UPDATE: Champaign city officials say the Black Lives Matter honorary street signs were installed on Wednesday, Mary 13, eight days after their approval by the city council. The signs are on Chester Street, where it meets Neil Street and Walnut Street, on either side of the City Building. – Jim Meadows, March 24 2021.
CHAMPAIGN – The Champaign City Council voted 7-0 with two absences this week to put up honorary street signs in front of the City Building in recognition of the Black Lives Matter movement. But one Black member of the City Council called the signs a “slap in the face”, compared to what the city should be doing for its Black residents.
Tuesday’s vote follows up on a January study session, where council members decided on the Black Lives Matter Honorary Street name for a section of downtown Chester Street, after narrowly rejecting a more visible and expensive Black Lives Matter street mural.
The Black Lives Matter street signs will be larger than the usual honorary signs: 12 inches by 48 inches, instead of the usual nine by 36 inches. They will feature yellow lettering on a black background — colors used in many Black Lives Matter street murals.
Speaking on Thursday, Council Member Clarissa Nickerson Fourman of District 1 said it seemed to her that some on the council were trying to do just the bare minimum to placate Champaign’s African-American community.
“They were sitting there, trying to figure out, what can we give these Blacks?” said Fourman. “What can we give the Blacks if we can’t give them the street mural? What can we do? And that is what the meeting was.”
While Fourman voted for the honorary signs, she says the city council should look at doing more – such as providing job training, getting a grocery store to open on Champaign’s north end, and working on programs for children.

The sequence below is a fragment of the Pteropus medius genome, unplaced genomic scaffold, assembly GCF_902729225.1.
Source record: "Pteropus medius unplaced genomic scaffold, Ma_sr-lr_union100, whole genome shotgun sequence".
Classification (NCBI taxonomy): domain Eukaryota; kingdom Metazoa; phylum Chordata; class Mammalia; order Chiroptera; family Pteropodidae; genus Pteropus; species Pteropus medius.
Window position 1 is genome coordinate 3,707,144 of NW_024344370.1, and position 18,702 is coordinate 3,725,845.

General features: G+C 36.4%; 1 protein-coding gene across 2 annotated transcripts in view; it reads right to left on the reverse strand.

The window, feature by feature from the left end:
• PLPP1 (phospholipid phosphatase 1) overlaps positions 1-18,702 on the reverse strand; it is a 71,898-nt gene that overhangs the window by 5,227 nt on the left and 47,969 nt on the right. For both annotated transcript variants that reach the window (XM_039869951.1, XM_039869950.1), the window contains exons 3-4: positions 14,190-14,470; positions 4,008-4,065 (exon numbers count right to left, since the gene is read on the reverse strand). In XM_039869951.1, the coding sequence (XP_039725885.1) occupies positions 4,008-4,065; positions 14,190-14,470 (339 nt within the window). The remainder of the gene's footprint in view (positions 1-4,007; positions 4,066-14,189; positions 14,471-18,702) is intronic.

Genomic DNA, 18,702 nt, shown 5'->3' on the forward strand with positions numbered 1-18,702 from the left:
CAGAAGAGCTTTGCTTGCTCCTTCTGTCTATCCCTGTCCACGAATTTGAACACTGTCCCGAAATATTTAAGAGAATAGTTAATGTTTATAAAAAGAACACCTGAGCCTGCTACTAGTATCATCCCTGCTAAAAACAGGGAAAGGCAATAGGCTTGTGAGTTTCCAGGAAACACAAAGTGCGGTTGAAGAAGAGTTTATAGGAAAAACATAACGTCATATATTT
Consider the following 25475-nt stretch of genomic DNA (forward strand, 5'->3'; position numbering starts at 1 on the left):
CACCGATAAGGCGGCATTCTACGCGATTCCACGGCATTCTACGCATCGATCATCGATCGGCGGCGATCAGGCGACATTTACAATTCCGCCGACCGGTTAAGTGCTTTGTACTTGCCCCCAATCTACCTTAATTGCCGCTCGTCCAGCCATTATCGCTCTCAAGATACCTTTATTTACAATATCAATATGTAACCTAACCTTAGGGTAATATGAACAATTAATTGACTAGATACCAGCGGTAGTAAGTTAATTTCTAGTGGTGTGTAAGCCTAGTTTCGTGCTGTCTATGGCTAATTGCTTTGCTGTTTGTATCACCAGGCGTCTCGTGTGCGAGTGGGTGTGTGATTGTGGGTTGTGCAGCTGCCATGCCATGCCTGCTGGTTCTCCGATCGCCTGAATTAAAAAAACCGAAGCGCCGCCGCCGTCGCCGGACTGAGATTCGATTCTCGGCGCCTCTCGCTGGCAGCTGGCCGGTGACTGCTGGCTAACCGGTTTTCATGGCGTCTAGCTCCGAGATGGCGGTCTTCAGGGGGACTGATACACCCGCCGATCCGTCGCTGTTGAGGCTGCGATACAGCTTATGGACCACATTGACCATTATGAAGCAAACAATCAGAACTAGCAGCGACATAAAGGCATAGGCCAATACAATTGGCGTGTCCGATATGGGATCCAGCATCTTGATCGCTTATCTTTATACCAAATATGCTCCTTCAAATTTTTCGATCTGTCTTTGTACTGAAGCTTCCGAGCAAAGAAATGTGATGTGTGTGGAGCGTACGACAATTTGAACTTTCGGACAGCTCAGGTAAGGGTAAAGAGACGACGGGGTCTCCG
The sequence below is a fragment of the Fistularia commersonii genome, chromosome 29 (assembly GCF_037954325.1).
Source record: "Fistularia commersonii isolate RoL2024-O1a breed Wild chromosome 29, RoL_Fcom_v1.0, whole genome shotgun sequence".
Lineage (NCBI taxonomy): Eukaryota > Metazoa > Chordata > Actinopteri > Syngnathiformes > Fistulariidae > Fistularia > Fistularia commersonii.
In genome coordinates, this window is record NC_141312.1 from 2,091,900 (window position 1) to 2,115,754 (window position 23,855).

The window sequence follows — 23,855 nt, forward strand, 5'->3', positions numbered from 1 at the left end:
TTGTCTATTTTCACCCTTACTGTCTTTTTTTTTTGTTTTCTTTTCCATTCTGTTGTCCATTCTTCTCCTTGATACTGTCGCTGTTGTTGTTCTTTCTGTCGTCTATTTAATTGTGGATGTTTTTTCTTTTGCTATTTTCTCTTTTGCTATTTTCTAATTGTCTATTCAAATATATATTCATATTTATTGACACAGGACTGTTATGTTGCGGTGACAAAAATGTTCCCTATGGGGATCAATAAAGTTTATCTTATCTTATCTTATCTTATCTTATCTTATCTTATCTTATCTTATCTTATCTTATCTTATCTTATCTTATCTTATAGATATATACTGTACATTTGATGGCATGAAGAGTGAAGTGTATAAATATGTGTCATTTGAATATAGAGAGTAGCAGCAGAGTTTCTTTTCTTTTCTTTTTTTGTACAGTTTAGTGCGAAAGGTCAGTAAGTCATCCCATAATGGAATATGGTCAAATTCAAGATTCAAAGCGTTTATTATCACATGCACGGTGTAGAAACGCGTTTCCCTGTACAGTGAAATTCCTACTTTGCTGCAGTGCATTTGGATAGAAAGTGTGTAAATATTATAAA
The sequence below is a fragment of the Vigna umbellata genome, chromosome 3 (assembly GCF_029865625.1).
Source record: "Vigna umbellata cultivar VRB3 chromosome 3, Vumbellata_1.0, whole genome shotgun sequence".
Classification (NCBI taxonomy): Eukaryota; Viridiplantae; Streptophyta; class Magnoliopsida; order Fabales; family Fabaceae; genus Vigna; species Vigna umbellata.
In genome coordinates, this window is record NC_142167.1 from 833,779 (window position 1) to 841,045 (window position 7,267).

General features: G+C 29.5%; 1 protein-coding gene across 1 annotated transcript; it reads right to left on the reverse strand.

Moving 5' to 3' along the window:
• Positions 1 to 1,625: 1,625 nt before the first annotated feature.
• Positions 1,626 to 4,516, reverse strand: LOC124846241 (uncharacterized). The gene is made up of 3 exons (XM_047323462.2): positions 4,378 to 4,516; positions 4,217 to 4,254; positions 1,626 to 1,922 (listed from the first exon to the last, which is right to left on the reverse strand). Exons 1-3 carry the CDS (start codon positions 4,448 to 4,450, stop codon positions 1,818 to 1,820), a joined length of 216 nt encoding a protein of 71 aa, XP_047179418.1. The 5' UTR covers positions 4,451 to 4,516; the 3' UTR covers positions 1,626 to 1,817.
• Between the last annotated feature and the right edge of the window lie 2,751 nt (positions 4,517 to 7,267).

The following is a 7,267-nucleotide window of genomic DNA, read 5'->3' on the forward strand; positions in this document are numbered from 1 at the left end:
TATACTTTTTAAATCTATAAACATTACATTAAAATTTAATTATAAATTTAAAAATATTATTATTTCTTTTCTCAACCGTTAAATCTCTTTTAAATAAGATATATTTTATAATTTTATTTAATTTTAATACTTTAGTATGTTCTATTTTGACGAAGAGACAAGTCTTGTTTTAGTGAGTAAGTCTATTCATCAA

“I believe that can be life-changing,” said Fourman. “But it’s going to require a city council that who wants to actually do those things. And we have the power to do a lot. But you have to have the will. And the will is not there.”
Fourman says she agrees with Council Member Alicia Beck of District 2, who said she supported the honorary signs, but thought them “woefully lacking” compared to what the council could be doing to show support for Black residents.
“What I hope we could do as a council going forward is create some real change and some real policies that will address some disparities that exist for our Black community members,” said Beck, “and that we will do more to make sure that we are saying through our policy work that Black Lives Matter.”
Mayor Deborah Frank Feinen said at the meeting that she agreed with the comments.
It will be a few weeks before the Black Lives Matter honorary street sign is ready to be installed on Chester Street between Neil and Walnut. They will be the first new honorary street signs in Champaign in 2021. City Council policy allows up to four new honorary streets to be named each year.